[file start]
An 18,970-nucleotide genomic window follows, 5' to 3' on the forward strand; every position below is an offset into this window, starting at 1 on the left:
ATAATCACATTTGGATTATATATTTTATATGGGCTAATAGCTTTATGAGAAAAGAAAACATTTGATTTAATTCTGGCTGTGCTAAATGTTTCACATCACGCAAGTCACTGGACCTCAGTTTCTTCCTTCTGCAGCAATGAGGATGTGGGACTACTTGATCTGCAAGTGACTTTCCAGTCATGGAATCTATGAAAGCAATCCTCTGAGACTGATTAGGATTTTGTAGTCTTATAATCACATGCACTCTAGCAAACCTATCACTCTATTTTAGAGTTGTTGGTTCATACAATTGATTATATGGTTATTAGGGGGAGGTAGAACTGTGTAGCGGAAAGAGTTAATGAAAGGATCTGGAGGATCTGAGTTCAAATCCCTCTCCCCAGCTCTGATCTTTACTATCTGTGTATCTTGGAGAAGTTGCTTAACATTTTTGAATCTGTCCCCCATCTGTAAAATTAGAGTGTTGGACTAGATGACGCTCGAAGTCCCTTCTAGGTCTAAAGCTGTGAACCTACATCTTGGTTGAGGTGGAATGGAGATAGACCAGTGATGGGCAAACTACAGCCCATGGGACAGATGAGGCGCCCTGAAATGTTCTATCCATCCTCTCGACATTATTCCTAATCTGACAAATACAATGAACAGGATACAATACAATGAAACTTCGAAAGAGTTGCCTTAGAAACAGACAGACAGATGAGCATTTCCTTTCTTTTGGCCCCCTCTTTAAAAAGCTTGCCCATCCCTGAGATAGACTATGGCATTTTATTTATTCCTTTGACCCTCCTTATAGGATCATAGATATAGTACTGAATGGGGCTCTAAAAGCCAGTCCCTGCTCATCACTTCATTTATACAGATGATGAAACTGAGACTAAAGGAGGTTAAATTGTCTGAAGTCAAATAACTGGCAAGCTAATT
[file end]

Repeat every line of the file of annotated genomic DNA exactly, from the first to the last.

An 18,970-nucleotide genomic window follows, 5' to 3' on the forward strand; every position below is an offset into this window, starting at 1 on the left:
ATAATCACATTTGGATTATATATTTTATATGGGCTAATAGCTTTATGAGAAAAGAAAACATTTGATTTAATTCTGGCTGTGCTAAATGTTTCACATCACGCAAGTCACTGGACCTCAGTTTCTTCCTTCTGCAGCAATGAGGATGTGGGACTACTTGATCTGCAAGTGACTTTCCAGTCATGGAATCTATGAAAGCAATCCTCTGAGACTGATTAGGATTTTGTAGTCTTATAATCACATGCACTCTAGCAAACCTATCACTCTATTTTAGAGTTGTTGGTTCATACAATTGATTATATGGTTATTAGGGGGAGGTAGAACTGTGTAGCGGAAAGAGTTAATGAAAGGATCTGGAGGATCTGAGTTCAAATCCCTCTCCCCAGCTCTGATCTTTACTATCTGTGTATCTTGGAGAAGTTGCTTAACATTTTTGAATCTGTCCCCCATCTGTAAAATTAGAGTGTTGGACTAGATGACGCTCGAAGTCCCTTCTAGGTCTAAAGCTGTGAACCTACATCTTGGTTGAGGTGGAATGGAGATAGACCAGTGATGGGCAAACTACAGCCCATGGGACAGATGAGGCGCCCTGAAATGTTCTATCCATCCTCTCGACATTATTCCTAATCTGACAAATACAATGAACAGGATACAATACAATGAAACTTCGAAAGAGTTGCCTTAGAAACAGACAGACAGATGAGCATTTCCTTTCTTTTGGCCCCCTCTTTAAAAAGCTTGCCCATCCCTGAGATAGACTATGGCATTTTATTTATTCCTTTGACCCTCCTTATAGGATCATAGATATAGTACTGAATGGGGCTCTAAAAGCCAGTCCCTGCTCATCACTTCATTTATACAGATGATGAAACTGAGACTAAAGGAGGTTAAATTGTCTGAAGTCAAATAACTGGCAAGCTAATT